But for the Stone Rose album, it was different, because a lot of those pieces were written beforehand. So, a lot of those pieces weren’t improvised at all during the recording sessions. I would record different versions of some and kind of play around with the pieces, but a lot of them were really written beforehand.
Were you always a musician at heart?
Yeah. I think so. I mean, I started really early. I think my grandmother gave us a piano when I was about one. And I think I just started playing as soon as I sort of, could. I seemed to have gravitated towards piano as a little kid. I just kind of started improvising and somehow, I had a good ear as a kid and I guess I could feel what seemed to sound good and what didn’t. Also, I could quite easily listen to things—hear things on the radio or whatever—and play it back. So I didn’t need to learn reading music until much later.
Yeah, I think it was just always there for some reason, and there was never really any doubt in my mind what I wanted to do. And I remember thinking, very clear thoughts and visions about it when I was a kid, like this is definitely what I want to do. So, I never really ever considered, even thought about doing anything else.
Who were your great influences & mentors growing up in music.
Well, I had a few piano teachers and I think I wore them all out. I was probably pretty stubborn and I wanted to do my own thing, just kind of following what I heard and saw. I was already used to improvising, which meant that I didn’t really need to learn to read music to have fun at the time. So, it was easy to sort of shy away from the hard work of learning to read music and learning pieces, other than just from hearing them and playing them back from memory.
Anyway, it took a while. It wasn’t until, before high school or so that I found a classical piano teacher who really taught me how to really use my arm, use the weight, and really play in a physically effective way. This was back in Norway, and she taught me a lot, (and she had a lot to teach me) and helped me a lot with my playing. But I never studied piano in school. It’s always been private teachers or just private study.
How did you find your own way and voice during your formal training in Norway and the US?
Well I think it was always there, in a way. Because I started improvising and composing so young, I was already developing a voice. I don’t know whether it was a good voice or not, but it was some kind of voice. So that made me focused, I think, all the way through school. I never wavered from what I wanted to express and what I wanted to hear. So, I probably wasn’t always the best student. I was pretty adamant about how I wanted my music to sound. In retrospect, I’m very happy about that because I think that it’s important to be very adamant—to be consistent about where you want to go with your own music.
With your specialty in choral & piano music, it seems like a natural thing for you to write a modern choral fantasy in response to Beethoven’s. Any plans?
Well, I guess I already have, probably not as a direct response though. I wouldn’t dare. But I’ve definitely, over the last few years, incorporated the piano a lot more into my choral music, and into my other, more symphonic, music as well. And, that’s definitely been something I wanted to do because I believe the piano has been relegated to a very anonymous roll in choral music, for the most part.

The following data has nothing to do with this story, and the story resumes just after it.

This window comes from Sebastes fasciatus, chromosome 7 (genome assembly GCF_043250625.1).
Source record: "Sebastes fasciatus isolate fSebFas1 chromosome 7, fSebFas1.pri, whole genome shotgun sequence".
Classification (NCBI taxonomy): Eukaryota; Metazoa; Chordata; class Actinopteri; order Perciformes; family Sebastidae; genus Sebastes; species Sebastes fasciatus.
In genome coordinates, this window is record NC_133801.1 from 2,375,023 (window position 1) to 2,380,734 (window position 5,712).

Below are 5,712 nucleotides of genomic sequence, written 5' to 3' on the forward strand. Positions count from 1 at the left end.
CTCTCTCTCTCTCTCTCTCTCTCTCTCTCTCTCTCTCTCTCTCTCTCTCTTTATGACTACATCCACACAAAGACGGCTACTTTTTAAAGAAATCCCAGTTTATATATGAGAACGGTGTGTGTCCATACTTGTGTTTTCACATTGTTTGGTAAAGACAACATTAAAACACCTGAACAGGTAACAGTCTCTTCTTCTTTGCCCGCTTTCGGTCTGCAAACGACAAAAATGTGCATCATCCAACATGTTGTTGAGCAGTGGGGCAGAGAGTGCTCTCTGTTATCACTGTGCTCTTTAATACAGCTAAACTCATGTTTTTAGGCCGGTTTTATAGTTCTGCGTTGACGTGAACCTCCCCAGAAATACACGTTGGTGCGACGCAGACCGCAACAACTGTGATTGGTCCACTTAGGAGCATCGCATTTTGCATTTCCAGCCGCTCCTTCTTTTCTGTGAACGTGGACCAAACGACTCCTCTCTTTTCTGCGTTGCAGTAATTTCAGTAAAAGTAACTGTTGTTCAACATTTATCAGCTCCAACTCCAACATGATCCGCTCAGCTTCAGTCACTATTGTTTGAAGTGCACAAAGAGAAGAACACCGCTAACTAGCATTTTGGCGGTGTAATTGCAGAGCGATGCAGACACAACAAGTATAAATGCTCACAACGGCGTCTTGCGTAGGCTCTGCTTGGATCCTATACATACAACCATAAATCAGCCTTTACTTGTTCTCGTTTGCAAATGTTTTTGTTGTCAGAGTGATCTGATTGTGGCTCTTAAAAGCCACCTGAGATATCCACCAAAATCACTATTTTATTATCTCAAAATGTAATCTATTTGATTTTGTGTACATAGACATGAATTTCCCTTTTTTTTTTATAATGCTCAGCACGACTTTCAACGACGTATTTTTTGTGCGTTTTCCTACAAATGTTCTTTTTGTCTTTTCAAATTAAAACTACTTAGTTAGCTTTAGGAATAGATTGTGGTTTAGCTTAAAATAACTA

I wanted to write pieces where the piano was much more equal when the choir, and there was more of a dialogue between them. I’ve done pieces where the piano sometimes had longer solo parts and was accompanied by the choir, and vice versa. I have a piece called Dark Night of the Soul, that was written for the Phoenix Chorale by the way, which uses the piano in that way. I suppose that’s sort of a choral piano fantasy in a way.
I know the albums are available from retailers including Amazon, iTunes and Last FM. Where can pianists purchase the scores to your music?
Basically, the music from my Stone Rose album is what we have out, so far. We have a collection of five piano pieces and then there’s a collection of three pieces for cello and piano. So, those you can get pretty much anywhere. (JW Pepper, Sheet Music Plus, Music Room in Europe, or directly from the publisher Peters in the US or in Europe) We also did publish Madison separately, which is a piece for cello and piano from the Stone Rose album.
We’re also releasing one score from the piano improvisations album soon. I wasn’t really planning on releasing any, because they’re all free improvisations. A lot of those improvs are really free and not always that easy to notate or to transcribe. But, I kept getting emails about this one track called Chorale, which is a very simple, very slow piece that for some reason a lot of people want to play, so I figured I would transcribe that one piece. Edition Peters is going to publish that piece very soon.
It’s always great to have new pieces that are for multiple pianos.
I love the two piano sound. Some of my favorite pieces are, the Rachmaninoff Suites. He wrote some unbelievable stuff for two pianos. So yeah, I agree, that’s just a lovely sound. I wish there were more concerts with two pianos. I guess it’s hardest to sell scores for the three piano stuff, too, because it’s sort of rare that we get the opportunity to play three pianos at the same time. We probably won’t release any sheet music of the multi piano stuff very soon, unfortunately—again, just because they were all improvised so nothing was written down. But, in the future who knows?